CARBON — Under an ashen sky, Wendy Forbus tried to keep busy Saturday.
She’s many things to the tight-knit community of Carbon — a business owner, a pastor, and, most importantly on this solemn morning, the fire chief’s wife.
As she loaded cases of water into the back of a pickup, her husband, Jody, was in a helicopter hundreds of feet above, surveying the damage from a blaze that singed more than 85% of the town about 120 miles west of Dallas.
No one can say for sure, but a local farmer believes he witnessed the beginning of the end as a gust of wind knocked down the power lines hovering over a street. Everyone can agree, though, that one spark was all it took.
“The fire jumped from field to field like it had a life of its own,” Wendy Forbus said. “Everywhere you turn, it looks like a bomb went off. I’ve seen this place up in smoke before, but never quite like this.”
The couple lost their home in a fiery haze in 2006, and Jody Forbus promised that if flames ever threatened the life they’d rebuilt, he’d be the one to protect them. He joined the fire department shortly after.
The Eastland Complex fire started late Thursday afternoon, and, in less than three hours, turned at least 86 houses in Carbon to piles of rubble — a substantial figure in a place with a population of just 225.
On Saturday evening, the cluster of four fires had burned more than 54,000 acres and was 15% contained. It has forced evacuations in a number of cities, and it killed Eastland County Sheriff’s Deputy Sgt. Barbara Fenley as she went door to door to help people flee — so far, the only death attributed to the fires.
“We are sorrowful for her loss of life,” Gov. Greg Abbott said of Fenley during a news conference Friday evening, where he signed a disaster declaration for 11 counties, including Eastland. “But we have great appreciation for her service, for stepping up and doing what Texas law enforcement officials do every single day.
“They put their lives on the line to preserve and to protect their communities. And that’s exactly what she did.”
Fenley’s death hit close to home for Wendy Forbus, who kept her phone glued to her hand, hoping to hear her husband’s voice each time it rang.
It was almost noon when she learned that the fire department’s only generator had gone out, threatening not only to spoil the refrigerated food meant to serve first responders from 13 state agencies and 48 local fire departments — but also the lifeline allowing them all to communicate until power is restored.
“It’s like a nightmare here,” she said. “We can only do the best with what we’ve been given, but it feels like every time you think the worst is behind you, more gets taken.”
‘Hell on earth’
On Thursday night, paramedic Chris Gibson came in from Erath County, about 40 miles to the east. Embers lined nearly every street, and the smoke was so thick he couldn’t make out the face of a person standing directly in front of him.
“If you can picture hell on earth, that’s what Carbon looked like,” Gibson said. “It happened so fast, it didn’t even matter we were there. The city was left to fend for itself.”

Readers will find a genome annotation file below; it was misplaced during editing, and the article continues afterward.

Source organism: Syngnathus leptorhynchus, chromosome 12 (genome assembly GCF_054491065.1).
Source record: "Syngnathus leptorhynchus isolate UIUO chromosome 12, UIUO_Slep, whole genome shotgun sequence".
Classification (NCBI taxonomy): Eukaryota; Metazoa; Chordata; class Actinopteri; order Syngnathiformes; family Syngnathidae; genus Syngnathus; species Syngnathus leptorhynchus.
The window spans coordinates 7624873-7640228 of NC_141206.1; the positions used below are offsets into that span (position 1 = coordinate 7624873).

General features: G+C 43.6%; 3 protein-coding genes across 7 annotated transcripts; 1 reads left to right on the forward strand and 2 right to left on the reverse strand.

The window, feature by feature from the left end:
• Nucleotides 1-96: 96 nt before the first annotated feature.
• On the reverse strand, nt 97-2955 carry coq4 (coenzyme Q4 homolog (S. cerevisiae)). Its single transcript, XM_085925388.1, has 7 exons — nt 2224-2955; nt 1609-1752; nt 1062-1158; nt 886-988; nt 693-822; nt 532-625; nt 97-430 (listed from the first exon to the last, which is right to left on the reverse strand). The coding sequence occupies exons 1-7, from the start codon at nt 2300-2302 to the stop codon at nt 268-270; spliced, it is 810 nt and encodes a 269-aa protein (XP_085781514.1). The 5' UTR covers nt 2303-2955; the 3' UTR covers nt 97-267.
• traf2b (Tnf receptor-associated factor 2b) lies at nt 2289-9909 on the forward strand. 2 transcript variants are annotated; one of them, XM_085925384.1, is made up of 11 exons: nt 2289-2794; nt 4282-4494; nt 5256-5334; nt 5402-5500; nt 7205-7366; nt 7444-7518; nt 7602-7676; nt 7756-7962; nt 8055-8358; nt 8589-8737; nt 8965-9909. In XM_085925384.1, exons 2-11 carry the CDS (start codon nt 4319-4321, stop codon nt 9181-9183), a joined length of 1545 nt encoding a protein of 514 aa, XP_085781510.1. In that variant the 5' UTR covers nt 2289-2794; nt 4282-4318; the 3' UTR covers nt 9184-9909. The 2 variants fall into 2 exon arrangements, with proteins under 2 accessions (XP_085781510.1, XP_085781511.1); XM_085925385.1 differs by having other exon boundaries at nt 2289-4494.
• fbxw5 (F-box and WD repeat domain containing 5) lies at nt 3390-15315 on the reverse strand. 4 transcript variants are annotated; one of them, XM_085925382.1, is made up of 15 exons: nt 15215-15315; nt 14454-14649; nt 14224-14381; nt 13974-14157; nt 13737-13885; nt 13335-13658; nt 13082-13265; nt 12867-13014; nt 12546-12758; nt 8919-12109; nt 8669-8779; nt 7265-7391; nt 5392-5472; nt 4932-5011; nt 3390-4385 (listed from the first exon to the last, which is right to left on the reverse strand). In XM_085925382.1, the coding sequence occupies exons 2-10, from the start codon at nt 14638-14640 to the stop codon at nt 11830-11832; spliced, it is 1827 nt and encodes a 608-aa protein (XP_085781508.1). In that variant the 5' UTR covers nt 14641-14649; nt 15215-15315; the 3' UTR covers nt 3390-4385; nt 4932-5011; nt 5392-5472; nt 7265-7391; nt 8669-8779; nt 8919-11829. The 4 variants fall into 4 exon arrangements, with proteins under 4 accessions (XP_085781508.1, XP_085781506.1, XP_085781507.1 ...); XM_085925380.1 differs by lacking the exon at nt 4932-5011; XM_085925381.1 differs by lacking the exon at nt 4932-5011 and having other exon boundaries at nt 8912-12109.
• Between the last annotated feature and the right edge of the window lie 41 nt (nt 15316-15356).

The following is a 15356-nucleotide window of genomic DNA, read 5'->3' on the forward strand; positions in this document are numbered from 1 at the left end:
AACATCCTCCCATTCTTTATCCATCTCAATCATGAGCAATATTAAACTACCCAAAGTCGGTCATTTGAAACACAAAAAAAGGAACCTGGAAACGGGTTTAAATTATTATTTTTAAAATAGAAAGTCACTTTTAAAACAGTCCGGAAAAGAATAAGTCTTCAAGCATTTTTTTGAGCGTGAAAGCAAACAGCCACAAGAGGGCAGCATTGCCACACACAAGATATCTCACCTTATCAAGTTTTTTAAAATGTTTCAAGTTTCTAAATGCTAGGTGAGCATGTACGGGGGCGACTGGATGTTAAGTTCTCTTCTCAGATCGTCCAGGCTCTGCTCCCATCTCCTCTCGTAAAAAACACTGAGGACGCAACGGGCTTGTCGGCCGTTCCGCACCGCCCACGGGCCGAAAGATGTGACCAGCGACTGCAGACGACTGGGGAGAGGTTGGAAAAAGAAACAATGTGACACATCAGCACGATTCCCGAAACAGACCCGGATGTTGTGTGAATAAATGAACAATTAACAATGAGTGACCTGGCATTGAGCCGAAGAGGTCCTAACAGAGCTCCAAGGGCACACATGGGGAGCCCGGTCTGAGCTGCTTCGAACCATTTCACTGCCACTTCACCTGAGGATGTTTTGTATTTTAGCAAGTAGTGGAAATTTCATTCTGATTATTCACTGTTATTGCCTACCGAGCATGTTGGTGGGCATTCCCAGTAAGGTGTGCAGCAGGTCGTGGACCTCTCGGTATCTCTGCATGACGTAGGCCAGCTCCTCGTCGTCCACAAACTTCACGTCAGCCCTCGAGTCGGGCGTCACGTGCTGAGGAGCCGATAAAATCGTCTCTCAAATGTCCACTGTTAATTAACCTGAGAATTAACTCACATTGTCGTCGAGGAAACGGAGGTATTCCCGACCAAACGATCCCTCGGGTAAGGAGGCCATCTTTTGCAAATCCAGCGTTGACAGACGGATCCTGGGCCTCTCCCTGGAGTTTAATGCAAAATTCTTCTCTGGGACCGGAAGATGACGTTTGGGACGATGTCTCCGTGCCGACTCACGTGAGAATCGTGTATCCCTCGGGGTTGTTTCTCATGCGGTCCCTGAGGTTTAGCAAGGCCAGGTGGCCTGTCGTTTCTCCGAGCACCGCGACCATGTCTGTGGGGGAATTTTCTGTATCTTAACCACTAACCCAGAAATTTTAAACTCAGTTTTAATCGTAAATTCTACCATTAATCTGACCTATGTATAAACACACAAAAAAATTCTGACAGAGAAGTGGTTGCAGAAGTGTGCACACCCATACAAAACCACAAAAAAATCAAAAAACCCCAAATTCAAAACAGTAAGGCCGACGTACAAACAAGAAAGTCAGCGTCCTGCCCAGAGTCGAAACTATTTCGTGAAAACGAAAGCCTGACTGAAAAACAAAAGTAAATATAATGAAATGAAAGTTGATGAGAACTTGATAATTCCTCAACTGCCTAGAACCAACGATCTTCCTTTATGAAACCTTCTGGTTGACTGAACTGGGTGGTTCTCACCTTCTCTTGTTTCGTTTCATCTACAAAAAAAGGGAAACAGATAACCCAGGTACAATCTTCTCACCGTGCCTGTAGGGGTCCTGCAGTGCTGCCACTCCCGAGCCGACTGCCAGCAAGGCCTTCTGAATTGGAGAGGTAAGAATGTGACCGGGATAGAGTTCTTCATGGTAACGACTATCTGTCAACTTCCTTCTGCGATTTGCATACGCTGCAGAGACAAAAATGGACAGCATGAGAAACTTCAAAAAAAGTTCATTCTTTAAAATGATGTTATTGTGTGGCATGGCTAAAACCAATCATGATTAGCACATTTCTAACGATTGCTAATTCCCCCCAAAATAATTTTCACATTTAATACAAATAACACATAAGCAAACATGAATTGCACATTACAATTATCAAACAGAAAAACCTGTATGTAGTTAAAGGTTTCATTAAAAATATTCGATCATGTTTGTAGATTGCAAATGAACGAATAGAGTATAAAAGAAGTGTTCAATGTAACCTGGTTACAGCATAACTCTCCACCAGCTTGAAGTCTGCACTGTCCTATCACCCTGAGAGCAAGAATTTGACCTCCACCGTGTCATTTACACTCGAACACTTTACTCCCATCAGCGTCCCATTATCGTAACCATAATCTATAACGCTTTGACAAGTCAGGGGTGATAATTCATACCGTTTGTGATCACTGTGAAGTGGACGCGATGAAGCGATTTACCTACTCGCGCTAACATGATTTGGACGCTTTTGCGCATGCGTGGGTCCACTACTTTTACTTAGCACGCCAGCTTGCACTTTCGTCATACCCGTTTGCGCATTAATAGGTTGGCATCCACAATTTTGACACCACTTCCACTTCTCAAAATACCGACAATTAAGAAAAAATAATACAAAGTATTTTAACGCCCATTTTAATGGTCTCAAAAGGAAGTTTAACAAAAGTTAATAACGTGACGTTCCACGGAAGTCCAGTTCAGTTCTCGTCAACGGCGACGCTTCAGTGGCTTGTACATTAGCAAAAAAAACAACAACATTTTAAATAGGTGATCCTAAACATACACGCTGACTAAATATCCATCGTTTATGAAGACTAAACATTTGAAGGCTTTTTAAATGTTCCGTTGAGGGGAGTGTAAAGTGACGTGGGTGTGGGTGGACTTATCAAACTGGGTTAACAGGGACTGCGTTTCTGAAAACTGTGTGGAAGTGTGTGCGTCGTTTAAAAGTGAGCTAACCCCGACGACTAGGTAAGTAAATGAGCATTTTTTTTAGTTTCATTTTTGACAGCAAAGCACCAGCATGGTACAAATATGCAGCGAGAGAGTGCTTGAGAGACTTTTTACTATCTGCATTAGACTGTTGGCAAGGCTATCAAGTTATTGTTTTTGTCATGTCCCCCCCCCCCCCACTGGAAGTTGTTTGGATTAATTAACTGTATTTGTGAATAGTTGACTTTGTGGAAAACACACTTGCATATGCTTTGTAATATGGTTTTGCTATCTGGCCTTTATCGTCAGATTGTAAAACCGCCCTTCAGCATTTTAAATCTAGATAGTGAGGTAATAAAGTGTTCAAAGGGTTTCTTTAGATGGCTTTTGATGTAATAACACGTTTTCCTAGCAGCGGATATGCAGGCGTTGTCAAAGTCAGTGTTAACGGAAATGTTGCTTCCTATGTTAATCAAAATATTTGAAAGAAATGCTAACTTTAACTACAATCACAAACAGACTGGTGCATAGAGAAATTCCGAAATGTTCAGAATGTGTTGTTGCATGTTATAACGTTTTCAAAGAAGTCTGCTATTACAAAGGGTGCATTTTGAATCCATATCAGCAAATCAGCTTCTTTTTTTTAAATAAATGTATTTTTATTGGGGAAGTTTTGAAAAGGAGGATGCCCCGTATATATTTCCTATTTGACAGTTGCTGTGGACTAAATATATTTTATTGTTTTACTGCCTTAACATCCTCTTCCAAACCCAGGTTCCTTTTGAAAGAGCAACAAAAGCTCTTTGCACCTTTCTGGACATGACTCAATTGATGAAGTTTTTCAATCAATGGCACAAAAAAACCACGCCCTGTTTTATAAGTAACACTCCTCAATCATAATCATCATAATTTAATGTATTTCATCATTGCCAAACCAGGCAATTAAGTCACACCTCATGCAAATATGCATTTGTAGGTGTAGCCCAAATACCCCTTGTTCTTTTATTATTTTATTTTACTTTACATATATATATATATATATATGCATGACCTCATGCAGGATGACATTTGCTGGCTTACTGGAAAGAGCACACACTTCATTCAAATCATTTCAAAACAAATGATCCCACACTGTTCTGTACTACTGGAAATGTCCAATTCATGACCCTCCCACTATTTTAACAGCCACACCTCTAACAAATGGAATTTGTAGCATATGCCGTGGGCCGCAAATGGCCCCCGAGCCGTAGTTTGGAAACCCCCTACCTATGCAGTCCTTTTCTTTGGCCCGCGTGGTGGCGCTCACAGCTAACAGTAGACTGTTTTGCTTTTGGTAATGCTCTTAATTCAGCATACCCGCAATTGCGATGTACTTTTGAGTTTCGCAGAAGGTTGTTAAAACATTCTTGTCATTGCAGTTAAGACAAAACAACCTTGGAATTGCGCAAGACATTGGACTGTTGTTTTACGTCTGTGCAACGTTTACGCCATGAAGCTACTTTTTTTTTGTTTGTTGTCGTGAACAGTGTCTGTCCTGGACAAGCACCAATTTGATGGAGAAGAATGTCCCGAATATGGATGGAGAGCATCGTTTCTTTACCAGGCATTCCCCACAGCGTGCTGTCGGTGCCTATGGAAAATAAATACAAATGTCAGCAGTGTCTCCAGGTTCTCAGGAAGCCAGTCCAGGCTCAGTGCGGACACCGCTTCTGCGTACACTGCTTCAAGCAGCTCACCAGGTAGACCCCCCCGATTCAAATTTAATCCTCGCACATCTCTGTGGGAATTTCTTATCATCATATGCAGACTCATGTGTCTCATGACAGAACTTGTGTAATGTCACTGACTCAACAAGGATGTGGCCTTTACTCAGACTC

The flames have since run cold, but Gibson said it will be days before anyone in Carbon sleeps through the night, each howl of wind a reminder that the only thing stopping this from happening again is “sheer, blind luck.”
“Things like trees can smolder for weeks, and the humidity isn’t nearly as high as we expected,” he said. “We are far from in the clear, so we wait for what we hope never comes.”
Fire crews made progress containing the blazes Saturday, according to the Texas A&M Forest Service, but gusty winds were expected to return Sunday and raise the fires’ threat.
First responders were already growing tired, some detailing back-to-back 20-hour shifts since Wednesday, when smaller fires began popping up in neighboring counties. Gibson said the smoke inhalation was getting to them, and he expects respiratory infections to slow them down in the weeks to come.
“There’s something to be said about firefighters in Texas: They never, ever give up,” he said. “I wish they didn’t have to prove it like this.”
‘16 years down the drain’
Seth Griffin knelt on the ground, glass crunching and metal screeching under his legs with every move. He was sifting through the rubble of what was once his parents’ home, still referring to the pile to his right as the living room, where he started his search for anything still in one piece.
Griffin’s father died from COVID-19 in August, and after leaving his mom safe about 10 miles to the northwest in Cisco, he tried to make it to the house to grab what he could.
It was too late.
“When I finally got here, the fire was only a block away,” Griffin said. “I knew I wouldn’t survive if I went inside. That’s 16 years down the drain.”
All around him Saturday were things that now exist only as memories: The shell of a Nikon camera, a bucket of collectable coins, half of a trampoline his kids used to adore.
Children explored the neighborhood in a pack, taking it all in. They pointed at the frames of burned-out cars, blackened sheets of grass beneath them as they walked. Across the street, an injured dog nestled against another that didn’t make it.
Griffin could hear the kids’ gasps and called for them to come back, afraid of what else they might find. He said he wasn’t ready to think about it, any of it, so he began searching the bedroom, tossing what he believed to be a piece of the oven into a pile he considered junk.
In the distance, sirens started up again, and everyone turned. A 4-year-old boy began to cry.
“This is no way to see the world — your world,” Griffin said. “But I can’t change it.”
The Associated Press contributed to this report.